In another aspect of the present invention a document retrieval method is provided wherein the search history is searched using a specified query expression, and a record from the search history containing a query expression similar to the specified query expression is obtained and displayed.

The objects described above can also be achieved using a program implementing the functions described above or by using a recording medium storing such a program.

BRIEF DESCRIPTION OF THE DRAWINGS

FIG. 1 is a block diagram of the architecture of an embodiment of the present invention.

FIG. 2 is a PAD drawing showing the flow of operations performed in related art 1.

FIG. 3 is a PAD drawing showing the flow of operations performed in related art 2.

FIG. 4 is a flow chart of operations performed in an embodiment of the present invention.

FIG. 5 shows an example of an initial screen displayed in an embodiment of the present invention.

FIG. 6 is a block diagram of the architecture of a information retrieval program in an embodiment of the present invention.

FIG. 7 shows an example of a method for generating search profile contents in an embodiment of the present invention.

FIG. 8 shows an example of information stored in a feedback history retrieval file in an embodiment of the present invention.

FIG. 9 shows an example of how information is added to a search sequence storage file by a search sequence storage program in an embodiment of the present invention.

FIG. 10 is a block diagram showing an architecture of a history retrieval program in an embodiment of the present invention.

FIG. 11 shows an example of how a similar search sequence retrieval program compares a query expression and saved search sequence histories in an embodiment of the present invention.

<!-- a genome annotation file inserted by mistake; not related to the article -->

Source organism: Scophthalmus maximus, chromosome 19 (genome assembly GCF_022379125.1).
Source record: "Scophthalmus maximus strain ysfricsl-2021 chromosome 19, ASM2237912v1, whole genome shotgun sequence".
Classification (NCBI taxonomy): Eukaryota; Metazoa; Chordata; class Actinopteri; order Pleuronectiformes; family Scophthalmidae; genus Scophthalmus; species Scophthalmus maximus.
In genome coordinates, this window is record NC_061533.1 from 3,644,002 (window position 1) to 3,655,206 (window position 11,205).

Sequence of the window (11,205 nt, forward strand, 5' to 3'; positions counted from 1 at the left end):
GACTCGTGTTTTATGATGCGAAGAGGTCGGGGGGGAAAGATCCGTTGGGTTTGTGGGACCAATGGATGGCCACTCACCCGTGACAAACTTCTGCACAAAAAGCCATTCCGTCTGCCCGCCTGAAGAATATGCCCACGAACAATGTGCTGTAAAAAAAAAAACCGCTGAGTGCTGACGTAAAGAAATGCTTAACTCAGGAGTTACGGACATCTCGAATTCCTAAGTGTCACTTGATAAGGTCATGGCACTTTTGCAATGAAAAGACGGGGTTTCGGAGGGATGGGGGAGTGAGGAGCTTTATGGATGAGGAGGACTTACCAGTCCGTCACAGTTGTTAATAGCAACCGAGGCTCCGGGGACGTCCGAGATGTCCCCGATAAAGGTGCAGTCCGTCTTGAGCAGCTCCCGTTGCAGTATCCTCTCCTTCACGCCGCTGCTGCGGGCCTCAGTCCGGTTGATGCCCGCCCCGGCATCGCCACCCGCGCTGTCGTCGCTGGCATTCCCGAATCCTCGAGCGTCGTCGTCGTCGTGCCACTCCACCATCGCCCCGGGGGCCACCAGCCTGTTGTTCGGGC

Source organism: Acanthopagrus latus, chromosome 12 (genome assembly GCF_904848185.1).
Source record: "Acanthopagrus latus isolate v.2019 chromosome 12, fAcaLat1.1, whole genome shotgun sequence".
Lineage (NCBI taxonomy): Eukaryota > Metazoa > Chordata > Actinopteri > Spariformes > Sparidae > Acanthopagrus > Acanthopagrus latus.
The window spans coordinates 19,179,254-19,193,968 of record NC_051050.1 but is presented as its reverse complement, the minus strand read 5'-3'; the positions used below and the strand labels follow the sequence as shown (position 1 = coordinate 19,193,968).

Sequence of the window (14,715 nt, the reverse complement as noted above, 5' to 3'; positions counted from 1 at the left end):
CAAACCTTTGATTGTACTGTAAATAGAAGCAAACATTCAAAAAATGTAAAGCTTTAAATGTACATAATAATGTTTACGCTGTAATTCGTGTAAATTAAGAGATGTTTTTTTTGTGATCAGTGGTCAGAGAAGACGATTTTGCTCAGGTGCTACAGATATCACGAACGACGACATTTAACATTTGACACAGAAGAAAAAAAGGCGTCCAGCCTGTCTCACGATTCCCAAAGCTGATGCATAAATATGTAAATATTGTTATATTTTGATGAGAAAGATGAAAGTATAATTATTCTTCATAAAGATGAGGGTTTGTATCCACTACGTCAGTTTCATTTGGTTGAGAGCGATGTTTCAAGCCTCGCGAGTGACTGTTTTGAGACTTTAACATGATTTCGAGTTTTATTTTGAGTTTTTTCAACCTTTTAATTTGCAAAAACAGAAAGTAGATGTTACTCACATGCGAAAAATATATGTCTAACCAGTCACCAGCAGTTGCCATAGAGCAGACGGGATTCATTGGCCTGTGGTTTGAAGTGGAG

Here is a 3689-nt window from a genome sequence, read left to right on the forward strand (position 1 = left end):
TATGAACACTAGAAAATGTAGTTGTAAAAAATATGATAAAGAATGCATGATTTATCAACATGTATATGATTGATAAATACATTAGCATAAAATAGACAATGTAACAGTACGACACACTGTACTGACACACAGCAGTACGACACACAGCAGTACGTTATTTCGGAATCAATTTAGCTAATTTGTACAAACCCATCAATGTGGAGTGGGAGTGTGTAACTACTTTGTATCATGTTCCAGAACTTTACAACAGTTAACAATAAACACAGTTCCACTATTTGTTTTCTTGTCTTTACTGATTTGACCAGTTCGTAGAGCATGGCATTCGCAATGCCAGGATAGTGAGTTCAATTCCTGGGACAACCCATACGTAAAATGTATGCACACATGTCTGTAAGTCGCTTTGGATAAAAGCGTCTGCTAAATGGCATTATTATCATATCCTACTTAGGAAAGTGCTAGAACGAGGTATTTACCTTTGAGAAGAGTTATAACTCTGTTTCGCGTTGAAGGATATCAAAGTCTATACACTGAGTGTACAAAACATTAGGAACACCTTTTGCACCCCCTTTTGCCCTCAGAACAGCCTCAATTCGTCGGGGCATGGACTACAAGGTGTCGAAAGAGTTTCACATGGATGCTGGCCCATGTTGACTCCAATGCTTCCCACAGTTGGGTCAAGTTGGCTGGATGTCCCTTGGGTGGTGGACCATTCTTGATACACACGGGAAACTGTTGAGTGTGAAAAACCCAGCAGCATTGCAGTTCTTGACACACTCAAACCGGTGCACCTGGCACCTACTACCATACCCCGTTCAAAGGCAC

FIG. 12 is a flowchart of operations performed by a information retrieval program in an embodiment of the present invention.

FIG. 13 is a flowchart of operations performed by a history retrieval program in an embodiment of the present invention.

FIG. 14 is an example of a screen where a similar search sequence retrieval program presents retrieval results in an embodiment of the present invention.

DETAILED DESCRIPTION OF THE INVENTION

The embodiments of the present invention are now described in conjunction with the drawings.

FIG. 1 shows the system architecture of an embodiment of the present invention. The system according to this embodiment is a computer that comprises: a display 114, a keyboard 115, a central processing unit (CPU) 116, a magnetic disk device 117, a floppy disk drive (FDD) 118, a main memory 121, and a bus 120 connecting these elements.

Magnetic disk device 117 is a secondary storage device and stores a search profile storage file 109, a registered documents storage file 110, a feedback history storage file 111, a search sequence storage file 112, and a profile history storage file 113. Information stored in a floppy disk 119 is read into main memory 121 or magnetic disk device 117 by way of a floppy disk drive 118.